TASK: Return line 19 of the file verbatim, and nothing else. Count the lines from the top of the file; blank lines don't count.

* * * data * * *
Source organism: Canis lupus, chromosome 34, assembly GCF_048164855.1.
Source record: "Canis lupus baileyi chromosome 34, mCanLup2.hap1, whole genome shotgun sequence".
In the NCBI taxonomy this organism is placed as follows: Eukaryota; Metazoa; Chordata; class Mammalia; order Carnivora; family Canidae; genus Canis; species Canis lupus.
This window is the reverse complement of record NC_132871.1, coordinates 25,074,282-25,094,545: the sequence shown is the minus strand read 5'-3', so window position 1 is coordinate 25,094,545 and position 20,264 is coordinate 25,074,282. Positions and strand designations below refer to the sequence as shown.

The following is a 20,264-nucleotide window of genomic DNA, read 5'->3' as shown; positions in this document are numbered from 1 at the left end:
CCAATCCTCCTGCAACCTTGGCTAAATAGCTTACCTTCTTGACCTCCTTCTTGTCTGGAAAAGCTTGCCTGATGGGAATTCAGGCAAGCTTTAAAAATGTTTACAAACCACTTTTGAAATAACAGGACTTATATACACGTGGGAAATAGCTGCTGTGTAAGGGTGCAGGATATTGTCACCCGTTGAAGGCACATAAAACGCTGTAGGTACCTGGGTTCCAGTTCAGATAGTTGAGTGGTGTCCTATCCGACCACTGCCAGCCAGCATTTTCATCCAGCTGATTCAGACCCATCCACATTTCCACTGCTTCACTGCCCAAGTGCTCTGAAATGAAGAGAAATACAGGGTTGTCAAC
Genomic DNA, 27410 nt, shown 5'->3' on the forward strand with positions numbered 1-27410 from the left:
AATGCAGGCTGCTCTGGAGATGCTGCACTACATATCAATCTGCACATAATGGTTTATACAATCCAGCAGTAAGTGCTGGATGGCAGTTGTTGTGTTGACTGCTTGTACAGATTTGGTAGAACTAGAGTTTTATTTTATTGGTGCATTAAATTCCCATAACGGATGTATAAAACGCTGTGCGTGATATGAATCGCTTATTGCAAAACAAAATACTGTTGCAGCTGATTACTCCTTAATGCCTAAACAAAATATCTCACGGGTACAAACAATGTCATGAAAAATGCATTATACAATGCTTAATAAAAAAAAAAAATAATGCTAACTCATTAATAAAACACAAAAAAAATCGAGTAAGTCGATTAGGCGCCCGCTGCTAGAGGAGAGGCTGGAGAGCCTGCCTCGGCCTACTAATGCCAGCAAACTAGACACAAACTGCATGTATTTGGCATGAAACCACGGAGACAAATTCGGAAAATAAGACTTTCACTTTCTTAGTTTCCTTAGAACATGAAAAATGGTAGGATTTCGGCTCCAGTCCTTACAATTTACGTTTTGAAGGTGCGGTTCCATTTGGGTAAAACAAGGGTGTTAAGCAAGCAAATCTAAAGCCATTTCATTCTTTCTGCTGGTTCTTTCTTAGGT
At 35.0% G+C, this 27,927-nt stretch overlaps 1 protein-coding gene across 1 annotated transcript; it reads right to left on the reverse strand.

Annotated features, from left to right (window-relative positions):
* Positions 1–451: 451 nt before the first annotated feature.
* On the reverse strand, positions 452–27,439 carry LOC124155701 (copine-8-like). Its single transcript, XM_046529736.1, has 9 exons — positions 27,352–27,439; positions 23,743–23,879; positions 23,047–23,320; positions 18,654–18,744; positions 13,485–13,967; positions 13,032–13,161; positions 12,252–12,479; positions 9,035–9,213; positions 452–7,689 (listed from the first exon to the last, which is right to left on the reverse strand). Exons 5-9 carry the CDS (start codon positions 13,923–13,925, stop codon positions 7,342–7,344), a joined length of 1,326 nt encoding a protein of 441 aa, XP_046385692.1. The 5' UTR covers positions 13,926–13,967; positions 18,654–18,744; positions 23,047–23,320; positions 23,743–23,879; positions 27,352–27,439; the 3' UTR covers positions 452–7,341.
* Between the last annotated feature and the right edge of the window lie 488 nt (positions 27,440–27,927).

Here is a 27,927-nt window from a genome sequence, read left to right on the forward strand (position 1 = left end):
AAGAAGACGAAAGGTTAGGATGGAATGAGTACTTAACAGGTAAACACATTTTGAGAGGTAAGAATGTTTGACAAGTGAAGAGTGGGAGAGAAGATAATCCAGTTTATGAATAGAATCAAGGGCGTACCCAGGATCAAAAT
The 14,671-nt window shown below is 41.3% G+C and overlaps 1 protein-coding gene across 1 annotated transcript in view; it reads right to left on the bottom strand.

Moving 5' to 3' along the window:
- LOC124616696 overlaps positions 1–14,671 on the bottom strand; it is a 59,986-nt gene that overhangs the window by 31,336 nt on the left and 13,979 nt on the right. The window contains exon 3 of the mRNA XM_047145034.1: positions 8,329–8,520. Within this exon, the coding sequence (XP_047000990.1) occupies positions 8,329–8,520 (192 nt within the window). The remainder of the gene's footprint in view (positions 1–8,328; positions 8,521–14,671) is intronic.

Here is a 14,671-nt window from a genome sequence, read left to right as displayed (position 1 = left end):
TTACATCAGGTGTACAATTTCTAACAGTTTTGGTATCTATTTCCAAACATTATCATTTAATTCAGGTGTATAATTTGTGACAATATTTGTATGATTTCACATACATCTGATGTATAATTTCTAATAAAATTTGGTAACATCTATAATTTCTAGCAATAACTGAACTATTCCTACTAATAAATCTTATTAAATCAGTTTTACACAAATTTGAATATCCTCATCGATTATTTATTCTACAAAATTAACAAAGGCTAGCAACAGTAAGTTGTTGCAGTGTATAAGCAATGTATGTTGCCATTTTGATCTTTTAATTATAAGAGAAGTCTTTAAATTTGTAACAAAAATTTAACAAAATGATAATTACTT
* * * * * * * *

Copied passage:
Here is a 14,671-nt window from a genome sequence, read left to right as displayed (position 1 = left end):